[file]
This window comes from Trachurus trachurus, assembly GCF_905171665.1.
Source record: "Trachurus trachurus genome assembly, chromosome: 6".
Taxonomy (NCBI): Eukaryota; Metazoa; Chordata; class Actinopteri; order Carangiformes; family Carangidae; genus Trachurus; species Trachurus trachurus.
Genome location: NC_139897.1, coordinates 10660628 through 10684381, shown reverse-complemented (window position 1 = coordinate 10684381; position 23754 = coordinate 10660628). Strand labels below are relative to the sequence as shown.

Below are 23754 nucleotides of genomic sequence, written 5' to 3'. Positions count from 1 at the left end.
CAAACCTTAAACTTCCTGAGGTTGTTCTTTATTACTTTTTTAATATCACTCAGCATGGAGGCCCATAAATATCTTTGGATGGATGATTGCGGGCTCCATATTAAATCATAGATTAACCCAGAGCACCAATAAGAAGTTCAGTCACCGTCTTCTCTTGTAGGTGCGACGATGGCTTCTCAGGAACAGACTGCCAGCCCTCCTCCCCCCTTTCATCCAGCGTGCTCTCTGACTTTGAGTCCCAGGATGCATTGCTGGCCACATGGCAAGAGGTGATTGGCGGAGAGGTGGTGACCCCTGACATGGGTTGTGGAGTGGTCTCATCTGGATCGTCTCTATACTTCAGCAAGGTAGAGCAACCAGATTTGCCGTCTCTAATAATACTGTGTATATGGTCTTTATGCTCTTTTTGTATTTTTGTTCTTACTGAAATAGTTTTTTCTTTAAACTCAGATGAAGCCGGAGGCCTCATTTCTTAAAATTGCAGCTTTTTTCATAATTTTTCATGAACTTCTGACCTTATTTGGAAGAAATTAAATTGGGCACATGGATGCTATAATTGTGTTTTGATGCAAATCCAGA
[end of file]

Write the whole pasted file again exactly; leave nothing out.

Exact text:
This window comes from Trachurus trachurus, assembly GCF_905171665.1.
Source record: "Trachurus trachurus genome assembly, chromosome: 6".
Taxonomy (NCBI): Eukaryota; Metazoa; Chordata; class Actinopteri; order Carangiformes; family Carangidae; genus Trachurus; species Trachurus trachurus.
Genome location: NC_139897.1, coordinates 10660628 through 10684381, shown reverse-complemented (window position 1 = coordinate 10684381; position 23754 = coordinate 10660628). Strand labels below are relative to the sequence as shown.

Below are 23754 nucleotides of genomic sequence, written 5' to 3'. Positions count from 1 at the left end.
CAAACCTTAAACTTCCTGAGGTTGTTCTTTATTACTTTTTTAATATCACTCAGCATGGAGGCCCATAAATATCTTTGGATGGATGATTGCGGGCTCCATATTAAATCATAGATTAACCCAGAGCACCAATAAGAAGTTCAGTCACCGTCTTCTCTTGTAGGTGCGACGATGGCTTCTCAGGAACAGACTGCCAGCCCTCCTCCCCCCTTTCATCCAGCGTGCTCTCTGACTTTGAGTCCCAGGATGCATTGCTGGCCACATGGCAAGAGGTGATTGGCGGAGAGGTGGTGACCCCTGACATGGGTTGTGGAGTGGTCTCATCTGGATCGTCTCTATACTTCAGCAAGGTAGAGCAACCAGATTTGCCGTCTCTAATAATACTGTGTATATGGTCTTTATGCTCTTTTTGTATTTTTGTTCTTACTGAAATAGTTTTTTCTTTAAACTCAGATGAAGCCGGAGGCCTCATTTCTTAAAATTGCAGCTTTTTTCATAATTTTTCATGAACTTCTGACCTTATTTGGAAGAAATTAAATTGGGCACATGGATGCTATAATTGTGTTTTGATGCAAATCCAGA